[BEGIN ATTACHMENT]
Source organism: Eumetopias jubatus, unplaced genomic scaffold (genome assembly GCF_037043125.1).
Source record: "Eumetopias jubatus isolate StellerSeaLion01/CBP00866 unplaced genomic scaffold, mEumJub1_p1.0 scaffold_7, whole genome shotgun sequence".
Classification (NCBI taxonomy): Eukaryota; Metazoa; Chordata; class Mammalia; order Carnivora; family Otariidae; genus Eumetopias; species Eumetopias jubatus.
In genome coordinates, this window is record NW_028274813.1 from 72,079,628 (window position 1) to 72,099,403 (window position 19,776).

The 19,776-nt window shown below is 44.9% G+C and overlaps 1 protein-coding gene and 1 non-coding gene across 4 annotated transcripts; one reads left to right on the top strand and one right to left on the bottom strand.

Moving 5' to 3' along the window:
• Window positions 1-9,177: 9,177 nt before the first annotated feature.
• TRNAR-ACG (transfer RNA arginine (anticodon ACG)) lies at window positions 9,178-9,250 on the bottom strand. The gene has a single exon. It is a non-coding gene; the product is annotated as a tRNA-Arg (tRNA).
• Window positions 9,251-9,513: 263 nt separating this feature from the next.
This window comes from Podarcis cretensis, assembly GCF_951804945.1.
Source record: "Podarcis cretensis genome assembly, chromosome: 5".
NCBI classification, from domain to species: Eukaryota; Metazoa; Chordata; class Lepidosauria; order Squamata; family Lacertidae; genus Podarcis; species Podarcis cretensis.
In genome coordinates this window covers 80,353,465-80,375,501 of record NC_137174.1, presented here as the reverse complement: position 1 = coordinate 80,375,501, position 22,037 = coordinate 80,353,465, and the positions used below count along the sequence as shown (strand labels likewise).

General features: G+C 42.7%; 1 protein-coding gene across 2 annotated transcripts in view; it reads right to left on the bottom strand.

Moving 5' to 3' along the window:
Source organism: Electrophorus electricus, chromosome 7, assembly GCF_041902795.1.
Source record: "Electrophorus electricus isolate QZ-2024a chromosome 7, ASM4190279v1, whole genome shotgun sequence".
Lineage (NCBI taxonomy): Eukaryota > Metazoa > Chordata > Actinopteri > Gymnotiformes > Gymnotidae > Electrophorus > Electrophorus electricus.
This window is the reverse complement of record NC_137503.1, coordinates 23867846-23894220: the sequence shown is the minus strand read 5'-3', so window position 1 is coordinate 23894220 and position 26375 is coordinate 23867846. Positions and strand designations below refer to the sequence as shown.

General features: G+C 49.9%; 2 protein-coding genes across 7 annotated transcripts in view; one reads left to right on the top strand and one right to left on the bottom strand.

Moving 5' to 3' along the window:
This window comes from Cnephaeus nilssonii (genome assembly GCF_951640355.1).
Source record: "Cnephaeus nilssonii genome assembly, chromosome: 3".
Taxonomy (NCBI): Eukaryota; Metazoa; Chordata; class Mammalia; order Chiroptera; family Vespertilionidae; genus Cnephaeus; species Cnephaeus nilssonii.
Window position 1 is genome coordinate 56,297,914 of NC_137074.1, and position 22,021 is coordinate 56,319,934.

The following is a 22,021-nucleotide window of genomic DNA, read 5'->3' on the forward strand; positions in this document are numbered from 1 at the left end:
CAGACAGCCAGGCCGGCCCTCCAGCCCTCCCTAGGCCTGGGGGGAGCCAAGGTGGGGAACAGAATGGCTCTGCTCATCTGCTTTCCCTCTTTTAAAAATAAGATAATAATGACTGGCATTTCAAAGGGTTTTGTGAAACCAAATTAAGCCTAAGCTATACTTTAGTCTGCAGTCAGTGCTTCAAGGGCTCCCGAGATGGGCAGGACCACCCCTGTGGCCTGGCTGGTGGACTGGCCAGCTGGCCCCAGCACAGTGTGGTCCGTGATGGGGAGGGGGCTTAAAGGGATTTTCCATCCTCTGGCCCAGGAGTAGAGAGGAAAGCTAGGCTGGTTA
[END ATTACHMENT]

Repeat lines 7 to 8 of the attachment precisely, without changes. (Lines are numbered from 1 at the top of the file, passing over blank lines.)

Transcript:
• Window positions 1-9,177: 9,177 nt before the first annotated feature.
• TRNAR-ACG (transfer RNA arginine (anticodon ACG)) lies at window positions 9,178-9,250 on the bottom strand. The gene has a single exon. It is a non-coding gene; the product is annotated as a tRNA-Arg (tRNA).